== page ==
The principle behind technical analyst David Bensimon's accurate forecasts
lies in the symmetries in markets, reports GENEVIEVE CUA

MAKING forecasts is a tricky business, as many analysts and fund managers will tell you,
but it does not faze technical analyst David Bensimon.
Some of his calls on the markets have been so precise that on one of his
speaking engagements, it spurred an impromptu bidding war among some in the audience for
an on-the-spot copy of his award winning tome on markets, Polar Perspectives.

Mr Bensimon: Asia is in for a prosperity-driven inflationary era

One of the bidders paid for his copy with a gold coin. Worth about US$700
then in November, it was about equal to the price of the book. But the coin
has since appreciated, as Mr Bensimon notes with amusement.

The book last year won a gold medal as the 'best book in finance/
investment/economics' at New York's annual independent publishers awards.

Mr Bensimon's fundamental view is that most of the world - Asia in
particular - is in for a 'prosperity-driven inflationary era' over the next
few years, notwithstanding the jitters over the credit crisis. His
long-term view, for instance, is that the Straits Times Index (STI) will
hit 9,000 and the Hang Seng Index 100,000 by 2012; and gold will climb to
US$2,600 an ounce by 2014.

He has set up a fund to invest according to the themes of his book. One of
his first investors is Stephen Riady of the Lippo Group.

His forecasts may sound quite incredible, until you learn of his near-term
calls on markets which have turned out uncannily right. Last October, for
instance, he told an audience in Singapore that the STI would fall 15 per
cent from its level of 3,900 then to 3,300 shortly. The index fell from
3,906 to 3,306 within six weeks of his call. In The Business Times in
August, Executive Money quoted him as saying that the STI would fall to
2,800; the index was then at 3,300. It fell to a low of 2,866 in January.

The principle behind Mr Bensimon's calls lies in the proportionalities and
symmetries in markets, which he sees as functions of 'phi', also called the
'golden mean'. This is expressed in the number 1.618 and its inverse 0.618.
As he sees it, these symmetries permeate markets, and this is evident in
the scale of market rises and even in the pattern of retracements across
time. His calls have gained a following among banks, traders, hedge funds
and private individuals.

The outcome of a forecast, he says, is not cast in stone but is based on
probabilities. 'The power comes not from saying that markets will do this
or that. It comes from recognising that different alternatives can unfold,'
he says. 'The benefit is not to say the market might go up or down, that's
not of value to anyone. The value comes from being able to say that if the
market chooses this northward path, it will go this far and no more. If it
takes the southward path, it will go this far to a target.

'My speciality is to provide clients with a magnitude of duration and time,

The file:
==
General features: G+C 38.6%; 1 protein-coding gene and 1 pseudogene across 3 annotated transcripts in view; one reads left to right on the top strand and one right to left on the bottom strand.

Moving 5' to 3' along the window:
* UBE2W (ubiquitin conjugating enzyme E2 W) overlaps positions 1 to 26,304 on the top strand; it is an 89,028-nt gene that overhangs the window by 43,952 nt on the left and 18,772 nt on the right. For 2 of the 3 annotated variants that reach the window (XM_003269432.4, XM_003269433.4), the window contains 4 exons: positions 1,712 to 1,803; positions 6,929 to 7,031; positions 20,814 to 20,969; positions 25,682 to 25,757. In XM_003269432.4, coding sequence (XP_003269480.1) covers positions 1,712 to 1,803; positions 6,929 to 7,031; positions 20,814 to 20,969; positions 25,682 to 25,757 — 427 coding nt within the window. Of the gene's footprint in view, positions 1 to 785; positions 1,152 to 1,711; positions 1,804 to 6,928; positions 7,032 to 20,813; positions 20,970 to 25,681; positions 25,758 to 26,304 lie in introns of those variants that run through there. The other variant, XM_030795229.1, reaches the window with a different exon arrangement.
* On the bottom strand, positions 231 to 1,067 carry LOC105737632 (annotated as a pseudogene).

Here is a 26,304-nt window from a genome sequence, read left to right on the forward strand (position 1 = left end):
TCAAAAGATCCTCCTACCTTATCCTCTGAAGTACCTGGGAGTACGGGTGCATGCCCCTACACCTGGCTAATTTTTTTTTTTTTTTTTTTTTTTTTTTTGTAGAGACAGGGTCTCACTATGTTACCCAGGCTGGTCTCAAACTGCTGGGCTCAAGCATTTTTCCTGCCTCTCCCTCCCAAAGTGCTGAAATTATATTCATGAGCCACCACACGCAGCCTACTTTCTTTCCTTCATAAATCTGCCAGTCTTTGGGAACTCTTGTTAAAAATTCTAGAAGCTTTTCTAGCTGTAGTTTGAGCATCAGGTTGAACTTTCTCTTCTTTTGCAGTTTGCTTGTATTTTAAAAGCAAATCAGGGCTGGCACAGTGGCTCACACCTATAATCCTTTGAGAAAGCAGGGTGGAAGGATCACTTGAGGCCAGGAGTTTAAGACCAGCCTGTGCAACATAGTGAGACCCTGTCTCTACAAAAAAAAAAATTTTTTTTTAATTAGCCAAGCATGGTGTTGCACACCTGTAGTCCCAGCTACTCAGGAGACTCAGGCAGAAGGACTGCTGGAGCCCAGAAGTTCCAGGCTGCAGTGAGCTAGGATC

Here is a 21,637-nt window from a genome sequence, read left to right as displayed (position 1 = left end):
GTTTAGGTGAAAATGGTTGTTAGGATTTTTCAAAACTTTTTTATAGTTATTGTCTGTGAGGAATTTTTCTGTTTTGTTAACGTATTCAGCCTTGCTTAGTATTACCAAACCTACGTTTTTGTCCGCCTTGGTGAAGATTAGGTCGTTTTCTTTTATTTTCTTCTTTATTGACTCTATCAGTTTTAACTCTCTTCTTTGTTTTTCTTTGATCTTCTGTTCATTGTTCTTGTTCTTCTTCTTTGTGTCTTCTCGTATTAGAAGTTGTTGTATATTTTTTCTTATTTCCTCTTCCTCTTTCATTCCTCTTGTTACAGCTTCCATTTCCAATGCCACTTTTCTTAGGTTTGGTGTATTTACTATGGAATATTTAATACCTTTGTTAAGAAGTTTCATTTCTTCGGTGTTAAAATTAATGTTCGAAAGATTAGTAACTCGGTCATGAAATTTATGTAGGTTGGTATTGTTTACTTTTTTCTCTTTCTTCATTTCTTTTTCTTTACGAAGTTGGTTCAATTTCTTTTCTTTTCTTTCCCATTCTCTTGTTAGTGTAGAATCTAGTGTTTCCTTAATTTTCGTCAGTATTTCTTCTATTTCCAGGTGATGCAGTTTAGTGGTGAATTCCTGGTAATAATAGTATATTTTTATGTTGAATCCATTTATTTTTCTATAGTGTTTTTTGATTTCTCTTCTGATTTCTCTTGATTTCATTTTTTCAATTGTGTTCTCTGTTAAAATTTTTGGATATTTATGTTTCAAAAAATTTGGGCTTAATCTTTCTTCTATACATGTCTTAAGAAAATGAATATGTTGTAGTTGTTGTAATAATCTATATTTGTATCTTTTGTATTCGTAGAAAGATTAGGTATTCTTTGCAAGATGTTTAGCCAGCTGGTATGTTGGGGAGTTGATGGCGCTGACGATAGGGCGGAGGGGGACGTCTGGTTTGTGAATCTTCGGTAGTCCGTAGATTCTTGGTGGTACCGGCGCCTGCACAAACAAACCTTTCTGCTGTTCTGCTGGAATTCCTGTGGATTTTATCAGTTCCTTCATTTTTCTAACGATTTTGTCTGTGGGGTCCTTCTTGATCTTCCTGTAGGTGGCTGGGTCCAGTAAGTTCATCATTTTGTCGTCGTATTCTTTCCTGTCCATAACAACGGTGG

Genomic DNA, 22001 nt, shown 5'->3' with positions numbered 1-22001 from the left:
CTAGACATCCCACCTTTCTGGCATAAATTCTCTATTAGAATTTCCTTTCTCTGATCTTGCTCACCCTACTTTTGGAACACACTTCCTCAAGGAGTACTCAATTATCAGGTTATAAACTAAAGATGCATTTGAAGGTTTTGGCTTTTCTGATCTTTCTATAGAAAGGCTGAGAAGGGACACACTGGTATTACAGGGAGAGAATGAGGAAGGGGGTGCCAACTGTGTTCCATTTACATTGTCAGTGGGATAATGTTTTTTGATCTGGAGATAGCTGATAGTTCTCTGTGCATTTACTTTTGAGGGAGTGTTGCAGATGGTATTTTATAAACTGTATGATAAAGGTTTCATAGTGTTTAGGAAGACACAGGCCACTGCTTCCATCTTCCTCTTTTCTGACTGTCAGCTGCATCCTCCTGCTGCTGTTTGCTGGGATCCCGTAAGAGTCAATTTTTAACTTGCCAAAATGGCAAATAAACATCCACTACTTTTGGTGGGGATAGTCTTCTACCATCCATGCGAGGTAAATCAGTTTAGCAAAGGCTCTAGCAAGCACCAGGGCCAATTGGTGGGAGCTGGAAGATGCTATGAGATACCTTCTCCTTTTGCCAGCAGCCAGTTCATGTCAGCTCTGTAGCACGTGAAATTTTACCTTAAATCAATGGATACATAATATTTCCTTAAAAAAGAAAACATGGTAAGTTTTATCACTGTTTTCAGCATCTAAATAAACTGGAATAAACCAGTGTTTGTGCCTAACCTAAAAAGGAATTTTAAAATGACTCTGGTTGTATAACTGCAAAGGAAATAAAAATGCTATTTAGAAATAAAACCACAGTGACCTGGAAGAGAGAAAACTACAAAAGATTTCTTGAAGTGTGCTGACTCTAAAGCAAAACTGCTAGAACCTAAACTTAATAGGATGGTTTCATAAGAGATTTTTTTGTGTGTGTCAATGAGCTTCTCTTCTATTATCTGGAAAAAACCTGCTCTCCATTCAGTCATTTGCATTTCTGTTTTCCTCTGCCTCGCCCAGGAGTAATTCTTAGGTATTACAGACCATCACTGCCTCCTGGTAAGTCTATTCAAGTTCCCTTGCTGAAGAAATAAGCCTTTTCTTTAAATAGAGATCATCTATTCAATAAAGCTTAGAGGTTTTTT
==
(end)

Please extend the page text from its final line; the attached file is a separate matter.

of price and specific levels and dates . . . March does provide a broad
turning point that crosses different markets, not just the STI or equities
but across a spectrum.'

He believes the STI, currently trading at the 3,077 level, could still face
yet another downdraft. It needs to exceed 3,300, he says, to confirm that
it is out of the woods. Until then, there is a 'distinct risk' that it
could fall another 15 per cent to 2550, which will be a buying opportunity.
'In Singapore if we break the 2,850 level, the next level down is 2,550
which seems a little far and rather cheap. But these motions are driven by
panic and over-extension on the downside. But I'd be happy to invest
anywhere from 2,800 to 2,600 because at those levels, it's really very

He said: 'One of the benefits of looking at the very big picture history is
that it provides a degree of comfort and confidence that when we are in a
corrective mode, instead of being worried and panicking, we can be
comfortable that we know what the rhythm is and can recognise the
relationships. We know we'll get to the ultimate target of 8,800 or higher
several years from now, and there are natural levels to re-enter the

His view is that Asian markets - Australia, Shanghai, Singapore and in
particular, Hong Kong - will move in synch upwards. 'Asia will benefit from
the huge fundamental growth and prosperity sweeping across
the region, that is not in any way harmed by the slowdown in the US.
Asia now has enough internal demand and intra-Asian trade
and infrastructure and consumer spending that it has a life of its own.'

He notes that historically, in past US recessions, the stock market has
anticipated a recovery and rises well before the recession ends. 'There is
no impediment to have markets bottom in March, and have them recover
sharply even if a recession technically continues in the next few months.'

His views on oil and gold are positive but not equally so. He expects oil
to reach US$125 a barrel this year and to move sideways for two years.
'We're still en route to US$125, but the big story is that once we reach
US$125, everyone will scream that we're on the way to US$200
and that's not what's going to happen. '

The catch, too, is that consumer prices will not be adjusted downwards
during the consolidation period. 'The margins for products will be fabulous
and will power the stock market to much higher levels because the reduction of the oil price
will translate directly into the bottom line for
corporates in the industrial and financial sectors, telecom and blue chips.
They'll all be lifted by prosperity.'

He is bullish on gold in the long term but expects some consolidation this
year before it moves to US$1,030 an ounce in 2009, and eventually US$1,220 in 2010.
But the most rapid rise is expected between 2011 and 2014 when he expects the price to hit US$2,600.


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